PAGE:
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I have an analytical essay on Macbeth for a Grade 12 English Exam, Any suggestions...

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raginleaf | Student, Undergraduate | eNotes Newbie

Posted June 11, 2011 at 7:52 PM via web

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I have an analytical essay on Macbeth for a Grade 12 English Exam, Any suggestions as for practice questions, what are some common topic questions? 

We are looking at four readings; Traditional, Historical, Phsyco-analyitical and Feminist.  - Thankyou

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xxnita | Student, Undergraduate | eNotes Newbie

Posted June 12, 2011 at 8:56 AM (Answer #2)

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My practice question is about Macbeth's downfall and the main causes of it.

for example the influences of Lady Macbeth and the witches

his downfall is his ambition.

don't forget though that he had his own free will. So reasons he murder King Duncan was not the influences but his free will.

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literaturenerd | High School Teacher | (Level 2) Educator Emeritus

Posted June 15, 2011 at 6:42 AM (Answer #3)

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Macbeth can be looked at in many different critical theologies. For the purpose of answering your question, I will focus on Psychoanalytical Criticism and Feminist Criticism.

Psychoanalytic criticism adopts the methods of "reading" employed by Freud and later theorists to interpret texts. It argues that literary texts, like dreams, express the secret unconscious desires and anxieties of the author, that a literary work is a manifestation of the author's own neuroses. One may psychoanalyze a particular character within a literary work, but it is usually assumed that all such characters are projections of the author's psyche.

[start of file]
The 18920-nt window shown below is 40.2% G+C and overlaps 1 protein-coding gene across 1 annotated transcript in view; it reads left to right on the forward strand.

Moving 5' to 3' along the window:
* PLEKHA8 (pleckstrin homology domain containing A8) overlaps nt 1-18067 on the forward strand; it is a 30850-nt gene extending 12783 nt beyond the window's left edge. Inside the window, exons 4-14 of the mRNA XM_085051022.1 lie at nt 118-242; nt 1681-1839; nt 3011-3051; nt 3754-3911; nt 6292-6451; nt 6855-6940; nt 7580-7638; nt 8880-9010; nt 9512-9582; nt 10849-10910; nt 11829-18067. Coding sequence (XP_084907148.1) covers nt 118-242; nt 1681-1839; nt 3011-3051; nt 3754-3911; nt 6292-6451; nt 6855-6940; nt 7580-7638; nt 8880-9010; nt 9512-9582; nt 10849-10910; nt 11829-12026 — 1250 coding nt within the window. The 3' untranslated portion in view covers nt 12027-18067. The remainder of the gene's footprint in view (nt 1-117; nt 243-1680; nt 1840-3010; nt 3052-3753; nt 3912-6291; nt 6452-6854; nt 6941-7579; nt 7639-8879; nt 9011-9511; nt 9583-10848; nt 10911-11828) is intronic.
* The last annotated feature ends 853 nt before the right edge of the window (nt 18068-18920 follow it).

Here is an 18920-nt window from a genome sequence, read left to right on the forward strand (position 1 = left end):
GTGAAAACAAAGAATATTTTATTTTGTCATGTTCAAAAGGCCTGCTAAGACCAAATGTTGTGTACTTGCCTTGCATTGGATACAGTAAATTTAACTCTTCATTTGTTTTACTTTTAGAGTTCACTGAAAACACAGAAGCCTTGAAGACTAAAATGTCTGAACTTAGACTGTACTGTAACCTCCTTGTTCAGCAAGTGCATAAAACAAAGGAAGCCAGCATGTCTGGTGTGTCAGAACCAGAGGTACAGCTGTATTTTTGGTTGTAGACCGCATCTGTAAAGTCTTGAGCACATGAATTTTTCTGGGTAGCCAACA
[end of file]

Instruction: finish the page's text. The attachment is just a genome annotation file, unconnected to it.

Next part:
If looking at Macbeth with a Psychoanalytic lens, one would come to the conclusion that Shakespeare created a persona of himself in Macbeth.  This could mean that Shakespeare thought himself to be weak- given that he heavily depends upon his wife/mother to help him succeed in life.  It could also mean that he is willing to throw away his loyalty in order to pursue corruption.

Feminist criticism is concerned with "...the ways in which literature (and other cultural productions) reinforce or undermine the economic, political, social, and psychological oppression of women" (Tyson). This school of theory looks at how aspects of our culture are inherently patriarchal (male dominated) and "...this critique strives to expose the explicit and implicit misogyny in male writing about women" (Richter 1346). This misogyny, Tyson reminds us, can extend into diverse areas of our culture: "Perhaps the most chilling example...is found in the world of modern medicine, where drugs prescribed for both sexes often have been tested on male subjects only" (83).

Now, if one were to examine Macbeth using Feminist Theology, they would find it typical of many patriarchal texts.  There are two reasons that Macbeth would qualify.

One example of Macbeth being oppressive text is Lady Macbeth's desire to "unsex" herself.  She knows the power that men have, and she also knows how powerless women are seen as well.  Lady Macbeth believes that she must become a man so that the name Macbeth gains the crown.

Another example, which is embedded in the first, is that Lady Macbeth believes Macbeth to be too weak to gain the crown on his own.  She, again, knows that woman are seen as weak.  It is Macbeth's inability to "get the job done" that causes her to deem Macbeth weak and woman-like.

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